As mentioned above, ENaC retains the ability to be cleaved in CF airway epithelia in an identical fashion to non-CF ENaCs. However, protease levels are elevated in diseased lungs, which may lead to abnormal ENaC activity. For example, whilst healthy individuals do not have detectable levels of neutrophil elastase in the airways [79], concentrations of active neutrophil elastase in excess of 1 µM or 200 µg/ml have been reported in CF lungs [38, 79]. Such an increase may occur not only in CF airway disease but also in COPD. Cigarette smoke exposure can induce downregulation of CFTR [24, 81], but as yet there is no evidence that ENaC is hyperactive in COPD airways. However, the high concentrations of neutrophil elastase measured in COPD airways make this a likely symptom of the disease. In addition, neutrophil elastase may overwhelm the ability of endogenous Kunitz-type anti-proteases or SPLUNC1 to inhibit ENaC. It should also be noted that since Kunitz-type proteases inhibitors do not inhibit neutrophil elastase and vice versa, therapies based around Kunitz-type anti-proteases may not be fully effective at inhibiting ENaC in inflamed/diseased airways which have elevated levels of neutrophil elastase.

ENaC-related therapies and clinical trials

In keeping with the hypothesis that abnormal CF airway ion transport results in mucus dehydration, improving the hydration of CF airway surfaces with inhaled hypertonic saline has been shown to improve lung function and decreases the number of acute exacerbations [43, 45]. However, since Na+ is the natural substrate for ENaC, these therapies have a relatively short duration of action [145]. To improve hydration, either alone or in combination with hypertonic saline, drugs directly blocking ENaC-mediated Na+ absorption are undergoing clinical evaluation. Early trials using nebulized amiloride revealed mixed benefits for CF patients [54, 77], and it was suggested that a weak affinity of amiloride for its receptor and the short half-life of amiloride (~10 min) [145] contributed to amiloride’s failure to consistently improve lung function in the clinic. It is also possible that the therapeutic benefit of amiloride was impeded by factors related to the chronic disease process such as the systematic destruction of CF small airways and that preventive amiloride therapy initiated shortly after birth, when CF lungs are structurally normal, may be the most effective treatment of CF lung disease [54, 77]. Support for this hypothesis was recently obtained in preclinical studies in βENaC-overexpressing mice by comparing therapeutic effects of preventive versus late amiloride treatment in this model of CF lung disease [167]. More recently, however, long-acting and highly potent ENaC blockers have been developed which may circumvent the pharmacokinetic limitations of amiloride [62]. As such, the compound Gilead GS9411, which is 100 times more potent than amiloride, has completed a phase 1 CF clinical trial, although the results have yet to be published (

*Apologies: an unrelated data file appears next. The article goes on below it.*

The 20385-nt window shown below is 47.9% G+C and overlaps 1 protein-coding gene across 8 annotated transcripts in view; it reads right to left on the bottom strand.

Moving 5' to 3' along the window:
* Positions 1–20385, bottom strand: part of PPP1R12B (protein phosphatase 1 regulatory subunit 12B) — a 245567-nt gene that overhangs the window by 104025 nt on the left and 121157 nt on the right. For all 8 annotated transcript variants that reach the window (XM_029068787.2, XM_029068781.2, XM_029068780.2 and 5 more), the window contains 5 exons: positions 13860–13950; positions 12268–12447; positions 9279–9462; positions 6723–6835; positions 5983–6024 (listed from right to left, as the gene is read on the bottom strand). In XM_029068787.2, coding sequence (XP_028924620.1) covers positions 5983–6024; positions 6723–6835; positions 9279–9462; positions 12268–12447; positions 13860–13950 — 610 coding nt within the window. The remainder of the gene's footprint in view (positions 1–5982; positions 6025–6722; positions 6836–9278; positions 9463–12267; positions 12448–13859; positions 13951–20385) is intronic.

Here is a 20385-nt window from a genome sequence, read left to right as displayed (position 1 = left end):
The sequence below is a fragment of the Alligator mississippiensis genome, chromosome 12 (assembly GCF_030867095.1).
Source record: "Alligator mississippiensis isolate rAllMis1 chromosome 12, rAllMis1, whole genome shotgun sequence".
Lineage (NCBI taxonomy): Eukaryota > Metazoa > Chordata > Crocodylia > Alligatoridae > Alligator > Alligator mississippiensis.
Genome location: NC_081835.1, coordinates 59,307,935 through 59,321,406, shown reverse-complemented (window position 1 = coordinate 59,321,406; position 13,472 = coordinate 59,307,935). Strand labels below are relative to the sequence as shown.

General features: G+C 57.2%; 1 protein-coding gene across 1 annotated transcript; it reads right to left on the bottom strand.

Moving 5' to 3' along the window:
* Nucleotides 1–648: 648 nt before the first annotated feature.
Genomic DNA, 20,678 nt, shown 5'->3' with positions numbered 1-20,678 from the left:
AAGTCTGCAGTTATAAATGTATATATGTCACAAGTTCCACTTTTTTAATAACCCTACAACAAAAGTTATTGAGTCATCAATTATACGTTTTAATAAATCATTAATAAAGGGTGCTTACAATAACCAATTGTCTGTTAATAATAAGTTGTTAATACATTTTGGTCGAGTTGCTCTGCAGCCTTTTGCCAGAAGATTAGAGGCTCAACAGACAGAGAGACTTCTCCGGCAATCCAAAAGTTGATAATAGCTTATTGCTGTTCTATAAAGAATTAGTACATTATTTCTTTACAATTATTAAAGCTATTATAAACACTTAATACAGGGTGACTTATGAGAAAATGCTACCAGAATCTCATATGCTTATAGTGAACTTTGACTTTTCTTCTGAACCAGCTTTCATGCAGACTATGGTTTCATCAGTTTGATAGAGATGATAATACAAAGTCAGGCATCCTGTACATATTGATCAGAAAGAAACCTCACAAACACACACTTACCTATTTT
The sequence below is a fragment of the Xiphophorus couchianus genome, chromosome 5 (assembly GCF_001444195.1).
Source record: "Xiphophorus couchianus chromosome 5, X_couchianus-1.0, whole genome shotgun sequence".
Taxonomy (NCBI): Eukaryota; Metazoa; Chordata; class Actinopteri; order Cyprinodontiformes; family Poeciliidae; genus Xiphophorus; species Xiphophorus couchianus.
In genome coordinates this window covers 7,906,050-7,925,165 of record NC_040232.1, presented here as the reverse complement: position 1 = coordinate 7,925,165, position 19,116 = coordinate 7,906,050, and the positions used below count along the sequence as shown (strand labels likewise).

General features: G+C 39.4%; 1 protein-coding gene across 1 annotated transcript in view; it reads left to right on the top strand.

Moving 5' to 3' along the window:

In addition to ENaC antagonists, protease inhibitors may also be clinically effective. In a proof of concept study, Coote et al. reported that inhibition of ENaC function by the Kunitz-type serine protease inhibitor camostat increased mucus clearance [33]. This has led to a search for low molecular weight protease inhibitors as potential pharmacological agents to modulate ENaC function and improve mucociliary clearance and it may not be long before low molecular weight Kunitz-type serine protease inhibitors enter phase 1 clinical trials. Neutrophil elastase inhibitors have also been developed with a view towards inhibiting neutrophil elastase-induced ENaC hyperactivity in the lung [58]. Inhibition of neutrophil elastase by specific inhibitors may have additional beneficial effects on CF airways as this treatment will not only block ENaC activity but also prevent the detrimental effects of neutrophil elastase as mediator of tissue inflammation and destruction. Future clinical trials may soon reveal the benefits of elastase inhibitors in the treatment of CF patients.


Proteolytic cleavage is required for ENaC activation and controlled inhibition of this process is vital for limiting Na+ absorption rates and for efficient ASL volume homeostasis (Fig. 4). However, little is known about the physiological regulation of proteases and their inhibitors in the airways, and their contribution to ENaC disregulation in chronic lung disease is only now being fully appreciated. For example, unchecked activation of ENaC in CF airway epithelia likely contributes to the depletion of ASL volume and impaired mucociliary clearance in CF airways, yet the mechanism responsible for the protease– protease inhibitor imbalance in CF airways remains uncertain (Fig. 4). Thus, a better understanding of this complex regulatory process is warranted before we can develop effective treatments against ENaC hyperabsorption in chronic lung disease.


Funded by the CFF and by NIH P50 HL084934, P01 HL034322 and R01 HL080561.

Contributor Information

Erol A. Gaillard, Present Address: Department of Infection, Immunity and Inflammation, University of Leicester, PO Box 65, Robert Kilpatrick Clinical Sciences Building, Leicester Royal Infirmary, Leicester LE2 7LX, UK.

Pradeep Kota, Department of Biochemistry and Biophysics, University of North Carolina, Chapel Hill, NC 27599, USA.

Martina Gentzsch, Cystic Fibrosis/Pulmonary Research and Treatment Center, The University of North Carolina, Thurston-Bowles Building, Chapel Hill, NC 27599-7248, USA.

Nikolay V. Dokholyan, Department of Biochemistry and Biophysics, University of North Carolina, Chapel Hill, NC 27599, USA.

M. Jackson Stutts, Cystic Fibrosis/Pulmonary Research and Treatment Center, The University of North Carolina, Thurston-Bowles Building, Chapel Hill, NC 27599-7248, USA.

Robert Tarran, Cystic Fibrosis/Pulmonary Research and Treatment Center, The University of North Carolina, Thurston-Bowles Building, Chapel Hill, NC 27599-7248, USA.